Here's how I'd approach solving it. First, I'd split it into two subproblems, each sending two bits.
The first two bits are straightforward. B makes a Bell pair and sends half to A and half to Sender. A forwards its entangled qubit directly to the receiver. Sender superdense codes two bits and sends the resulting qubit to the receiver via C. The receiver decodes the two bits the usual way. This costs one qubit each on the B->A, A->Receiver, B->Sender, Sender->C, and C->Receiver links.
Now for the other two bits. B generates a Bell pair and sends half to C via A and half to Sender. Sender superdense codes the remaining two bits and sends the coded qubit to C. C decodes the two bits. Receiver generates a Bell pair, keeps half, and sends half to C via A. C superdense codes the two bits it just decoded into the entangled qubit it got from Receiver and sends the coded qubit to Receiver. Receiver decodes it. This sends one qubit each B->A, B->Sender, Sender->C, C->Receiver, and Receiver->A as well as two qubits A->C.
Adding it up, this uses exactly the allowed capacity on all links. Problem solved using standard techniques.
Edit: fixed a typo
I did generate the puzzle by trying to find a network that forced the superdense bell pair coding + cleanup, so it's a bit embarassing that there's another solution. Maybe it's just always possible to flip the cleanup into an intermediate decoding and re-encoding.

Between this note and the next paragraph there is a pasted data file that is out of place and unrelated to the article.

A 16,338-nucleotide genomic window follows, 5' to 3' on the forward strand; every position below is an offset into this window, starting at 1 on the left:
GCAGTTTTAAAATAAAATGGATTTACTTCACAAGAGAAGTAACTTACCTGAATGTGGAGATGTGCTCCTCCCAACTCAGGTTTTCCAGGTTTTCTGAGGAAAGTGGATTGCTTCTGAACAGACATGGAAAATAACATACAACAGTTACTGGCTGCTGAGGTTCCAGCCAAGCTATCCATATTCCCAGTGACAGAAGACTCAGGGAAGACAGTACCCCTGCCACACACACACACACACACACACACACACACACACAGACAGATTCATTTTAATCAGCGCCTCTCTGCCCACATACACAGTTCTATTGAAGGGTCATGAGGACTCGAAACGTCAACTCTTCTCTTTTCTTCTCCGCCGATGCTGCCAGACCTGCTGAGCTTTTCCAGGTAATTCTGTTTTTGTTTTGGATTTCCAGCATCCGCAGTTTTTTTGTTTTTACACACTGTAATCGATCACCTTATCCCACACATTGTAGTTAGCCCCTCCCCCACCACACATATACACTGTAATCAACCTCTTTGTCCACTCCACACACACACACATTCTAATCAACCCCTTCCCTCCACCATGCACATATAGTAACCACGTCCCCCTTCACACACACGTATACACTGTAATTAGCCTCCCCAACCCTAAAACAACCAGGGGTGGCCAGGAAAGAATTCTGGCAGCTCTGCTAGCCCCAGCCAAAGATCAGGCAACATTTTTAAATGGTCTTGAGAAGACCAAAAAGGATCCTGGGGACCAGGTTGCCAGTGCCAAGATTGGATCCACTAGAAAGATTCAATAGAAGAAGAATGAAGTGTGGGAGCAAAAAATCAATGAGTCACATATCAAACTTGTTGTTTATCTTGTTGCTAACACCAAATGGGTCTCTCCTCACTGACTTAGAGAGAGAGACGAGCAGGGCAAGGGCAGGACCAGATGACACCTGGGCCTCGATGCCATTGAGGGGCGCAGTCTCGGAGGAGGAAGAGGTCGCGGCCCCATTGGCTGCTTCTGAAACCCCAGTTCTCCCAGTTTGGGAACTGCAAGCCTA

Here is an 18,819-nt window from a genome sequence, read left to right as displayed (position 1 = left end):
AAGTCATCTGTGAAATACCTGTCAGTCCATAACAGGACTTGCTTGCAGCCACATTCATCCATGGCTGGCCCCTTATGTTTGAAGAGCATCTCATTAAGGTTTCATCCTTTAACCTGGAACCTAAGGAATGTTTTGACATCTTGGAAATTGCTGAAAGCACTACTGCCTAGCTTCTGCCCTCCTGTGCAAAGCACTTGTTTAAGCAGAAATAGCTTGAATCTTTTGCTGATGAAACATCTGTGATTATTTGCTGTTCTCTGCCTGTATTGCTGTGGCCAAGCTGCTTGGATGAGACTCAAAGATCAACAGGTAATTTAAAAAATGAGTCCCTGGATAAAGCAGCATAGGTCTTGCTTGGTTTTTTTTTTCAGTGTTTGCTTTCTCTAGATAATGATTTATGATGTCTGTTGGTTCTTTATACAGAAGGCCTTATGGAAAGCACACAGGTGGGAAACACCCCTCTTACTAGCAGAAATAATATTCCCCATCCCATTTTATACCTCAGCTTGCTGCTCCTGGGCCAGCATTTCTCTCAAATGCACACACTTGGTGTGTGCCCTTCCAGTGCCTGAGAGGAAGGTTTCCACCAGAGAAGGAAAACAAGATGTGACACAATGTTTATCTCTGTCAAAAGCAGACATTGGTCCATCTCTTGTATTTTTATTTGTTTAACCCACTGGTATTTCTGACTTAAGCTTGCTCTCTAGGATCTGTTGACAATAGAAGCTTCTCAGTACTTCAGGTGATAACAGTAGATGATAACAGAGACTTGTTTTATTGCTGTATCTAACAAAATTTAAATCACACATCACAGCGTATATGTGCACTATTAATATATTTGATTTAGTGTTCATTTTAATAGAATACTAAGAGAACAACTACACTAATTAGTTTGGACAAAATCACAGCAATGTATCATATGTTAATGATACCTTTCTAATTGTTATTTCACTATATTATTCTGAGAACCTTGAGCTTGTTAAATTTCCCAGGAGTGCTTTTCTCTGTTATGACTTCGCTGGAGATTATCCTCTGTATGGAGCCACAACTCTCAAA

As for the rendering: do you use noscript? The latex is rendered with mathjax. I put a note at the top of the page when scripts are disabled... but it might fail to show up in some cases. Knowing those cases would be useful (maybe if you unblocked the blog but not the mathjax cdn?).
I'll try to find some time this afternoon to re-read the flat coding thing now that the math is there. But I'm a bit confused -- if I have a one-qubit state that's restricted to the set of states that are linear combinations of ±|0> ± |1>, then are only two such states up to global phase, and those states are orthogonal, so I can just measure without loss and treat it as a classical bit. Am I missing something?
It's a neat puzzle, though, and I imagine that there are variants with very interesting solutions.
It's not a one-qubit state limited to ±|0> ± |1>, it's a two-qubit state limited to a|00> + b|01> + c|10> d|11> where a^2+b^2+c^2+d^2 = 1 and a,b,c,d are real. Also the state can be entangled with other qubits, as long the non-180-degree phase information is not between the various a's, b's, c's, and d's.
For example, if you have the state (1/2 |000> - 1/sqrt(2) |010> + i/2 |101>)(|00> + |11>), then you can copy the first two qubits into the bell pair on one side then pull them out on the receiving side to end up in the state 1/2 |00000> - 1/sqrt(2) |01001> + i/sqrt(2) |10110>. E.g. see this circuit doing just that: http://i.imgur.com/wlcVAZG.png
Glad you liked the puzzle.
| A ==> S
| || |
| || |
| vv v
| B ──> C
| |^╲ |
| | ╲╲ |
| | ╲╲ |
| v ╲vv
My current compromise is to just slip in links to the video series Quantum Computing for the Determined  and/or a good textbook with a free version available , so people at least have the opportunity to get a toe-hold (if they want).